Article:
How to Avoid College Scholarship Scams

Keystone Financial Group |

As the college years approach and your student begins applying to colleges, you may start receiving a lot of offers through the mail (or even email or text message) offering to find you free money for college.

While they may sound tempting, some of these offers might not be legitimate, so how do you distinguish a genuine offer from a scholarship scam?

Here are a few ways to identify potential scholarship scams when applying for scholarships:

  1. Application Fees: Stay clear of any scholarships that require you to pay a “small processing fee,” even if it’s just a few dollars. The provider may claim it’s to weed out “non-serious applicants,” but don’t be fooled. Legitimate scholarships want to give you money, not take it away.
  2. No Phone Number: Be extremely wary of any scholarship opportunities that don’t include a phone number. A lot of scholarship scams don’t give out phone numbers because they’re too easy to trace.
  3. Open to Everyone: The majority of private scholarship providers choose to award scholarships to students who fit a certain set of criteria. If you come across a scholarship that’s open to everyone, do some extra research on the scholarship provider before you apply. These aren't always scams, but it doesn't hurt to be careful.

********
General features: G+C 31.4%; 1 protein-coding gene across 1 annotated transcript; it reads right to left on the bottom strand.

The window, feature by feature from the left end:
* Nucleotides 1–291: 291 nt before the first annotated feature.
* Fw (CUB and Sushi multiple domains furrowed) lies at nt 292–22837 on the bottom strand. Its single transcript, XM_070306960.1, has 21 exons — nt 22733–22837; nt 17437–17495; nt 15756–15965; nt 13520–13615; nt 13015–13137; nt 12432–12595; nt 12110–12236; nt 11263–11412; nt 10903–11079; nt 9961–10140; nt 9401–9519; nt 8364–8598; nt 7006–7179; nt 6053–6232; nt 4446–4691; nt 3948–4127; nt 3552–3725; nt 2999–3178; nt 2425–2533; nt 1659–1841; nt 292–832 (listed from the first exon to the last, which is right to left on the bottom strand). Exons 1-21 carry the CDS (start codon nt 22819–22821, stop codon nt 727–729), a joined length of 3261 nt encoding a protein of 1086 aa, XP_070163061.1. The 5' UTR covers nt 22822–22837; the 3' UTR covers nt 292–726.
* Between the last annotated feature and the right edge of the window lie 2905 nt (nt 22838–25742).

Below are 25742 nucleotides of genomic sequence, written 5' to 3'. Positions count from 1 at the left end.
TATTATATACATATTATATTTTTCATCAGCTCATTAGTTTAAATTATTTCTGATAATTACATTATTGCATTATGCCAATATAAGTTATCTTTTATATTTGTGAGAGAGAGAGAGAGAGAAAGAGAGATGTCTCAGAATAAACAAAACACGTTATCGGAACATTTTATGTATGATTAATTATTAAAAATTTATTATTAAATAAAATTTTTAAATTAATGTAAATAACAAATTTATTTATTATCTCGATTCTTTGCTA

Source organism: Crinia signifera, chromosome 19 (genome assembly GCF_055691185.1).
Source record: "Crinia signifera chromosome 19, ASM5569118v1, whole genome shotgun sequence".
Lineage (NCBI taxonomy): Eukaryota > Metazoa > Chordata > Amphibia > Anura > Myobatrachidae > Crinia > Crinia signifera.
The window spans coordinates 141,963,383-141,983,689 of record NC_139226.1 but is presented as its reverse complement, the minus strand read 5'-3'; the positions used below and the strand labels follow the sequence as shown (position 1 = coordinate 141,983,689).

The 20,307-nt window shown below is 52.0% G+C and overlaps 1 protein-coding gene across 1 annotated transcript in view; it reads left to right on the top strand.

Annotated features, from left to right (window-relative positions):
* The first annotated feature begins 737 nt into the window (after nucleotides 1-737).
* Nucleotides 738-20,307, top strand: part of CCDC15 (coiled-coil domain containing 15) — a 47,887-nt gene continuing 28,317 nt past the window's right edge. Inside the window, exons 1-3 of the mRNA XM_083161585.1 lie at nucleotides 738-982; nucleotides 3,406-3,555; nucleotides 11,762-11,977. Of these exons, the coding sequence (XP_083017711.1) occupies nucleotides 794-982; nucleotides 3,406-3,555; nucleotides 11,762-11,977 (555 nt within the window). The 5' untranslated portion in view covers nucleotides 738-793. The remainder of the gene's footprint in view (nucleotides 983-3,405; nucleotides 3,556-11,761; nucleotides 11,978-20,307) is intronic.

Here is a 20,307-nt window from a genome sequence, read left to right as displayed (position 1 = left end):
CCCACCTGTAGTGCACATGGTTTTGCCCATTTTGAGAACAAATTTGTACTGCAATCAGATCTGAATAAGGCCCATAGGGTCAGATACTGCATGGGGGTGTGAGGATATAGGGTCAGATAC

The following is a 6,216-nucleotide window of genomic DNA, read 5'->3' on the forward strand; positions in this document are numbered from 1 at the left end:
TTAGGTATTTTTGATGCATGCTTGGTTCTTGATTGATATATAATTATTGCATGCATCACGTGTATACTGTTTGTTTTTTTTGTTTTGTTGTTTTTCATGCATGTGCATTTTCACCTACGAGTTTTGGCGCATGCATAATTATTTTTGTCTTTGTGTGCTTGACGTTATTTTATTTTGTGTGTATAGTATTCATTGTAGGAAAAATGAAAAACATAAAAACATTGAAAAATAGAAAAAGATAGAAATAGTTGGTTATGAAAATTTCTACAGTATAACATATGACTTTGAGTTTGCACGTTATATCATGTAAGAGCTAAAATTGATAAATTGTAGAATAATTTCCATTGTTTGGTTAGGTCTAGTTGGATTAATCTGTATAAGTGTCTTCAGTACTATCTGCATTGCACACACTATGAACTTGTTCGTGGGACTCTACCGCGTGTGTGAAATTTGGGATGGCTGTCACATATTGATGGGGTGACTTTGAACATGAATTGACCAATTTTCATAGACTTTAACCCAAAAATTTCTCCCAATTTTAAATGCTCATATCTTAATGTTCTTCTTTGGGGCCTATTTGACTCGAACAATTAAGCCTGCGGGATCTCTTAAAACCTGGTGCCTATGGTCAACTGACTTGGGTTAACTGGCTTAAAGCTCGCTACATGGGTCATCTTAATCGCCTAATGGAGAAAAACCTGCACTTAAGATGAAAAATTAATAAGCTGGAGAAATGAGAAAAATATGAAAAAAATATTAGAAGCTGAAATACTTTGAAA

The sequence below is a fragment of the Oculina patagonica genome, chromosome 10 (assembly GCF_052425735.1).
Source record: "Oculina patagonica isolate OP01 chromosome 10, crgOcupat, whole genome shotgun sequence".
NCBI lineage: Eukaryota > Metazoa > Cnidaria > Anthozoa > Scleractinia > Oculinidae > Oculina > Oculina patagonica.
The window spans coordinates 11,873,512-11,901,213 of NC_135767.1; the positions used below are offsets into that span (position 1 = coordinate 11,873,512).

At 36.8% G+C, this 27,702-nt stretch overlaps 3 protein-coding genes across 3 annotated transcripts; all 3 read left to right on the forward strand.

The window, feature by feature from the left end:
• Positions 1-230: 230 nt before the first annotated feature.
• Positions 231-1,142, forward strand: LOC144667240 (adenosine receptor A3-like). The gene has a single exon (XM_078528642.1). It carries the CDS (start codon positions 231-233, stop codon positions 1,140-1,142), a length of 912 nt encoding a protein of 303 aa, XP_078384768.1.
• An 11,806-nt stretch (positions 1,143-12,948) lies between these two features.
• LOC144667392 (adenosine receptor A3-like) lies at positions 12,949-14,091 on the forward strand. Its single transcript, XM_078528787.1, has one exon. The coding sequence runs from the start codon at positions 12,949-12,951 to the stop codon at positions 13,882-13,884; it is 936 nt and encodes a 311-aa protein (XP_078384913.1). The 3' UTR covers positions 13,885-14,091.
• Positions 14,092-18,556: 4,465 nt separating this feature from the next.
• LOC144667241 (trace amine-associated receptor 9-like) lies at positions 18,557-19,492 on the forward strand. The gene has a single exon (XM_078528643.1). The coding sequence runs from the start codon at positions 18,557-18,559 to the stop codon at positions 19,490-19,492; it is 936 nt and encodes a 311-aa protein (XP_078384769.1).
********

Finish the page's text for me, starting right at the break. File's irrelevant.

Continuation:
4. No Proof of Past Winners: Try Google searching the scholarship and look for evidence of past winners. Most scholarship providers like to brag about the money they’ve given out, so if you can’t find any history, the scholarship could be a scam. This isn’t always the case, though; new scholarships, of course, don’t have past winners.
  5. Requests for Personal Financial Information: It’s completely unnecessary for a legitimate scholarship provider to ask you to provide a credit card, bank account, or Social Security number. If you get a phone call from someone claiming that they need this information to process an application, disconnect the call immediately.
  6. Winning a Scholarship That You Didn’t Apply For: If you get a call (or email) from a scholarship provider proclaiming that you’ve just won a scholarship, but you have no idea who they are and have never submitted an application for that particular scholarship, it’s most likely not legitimate. Don’t give them any information; just hang up / delete the message.

Keep these tips in mind to protect yourself and your student from common scholarship scams!

Want to learn about legitimate ways to get more money for college? Contact us today for a free college planning strategy session. We will discuss your options for paying for college and share ideas for maximizing financial aid.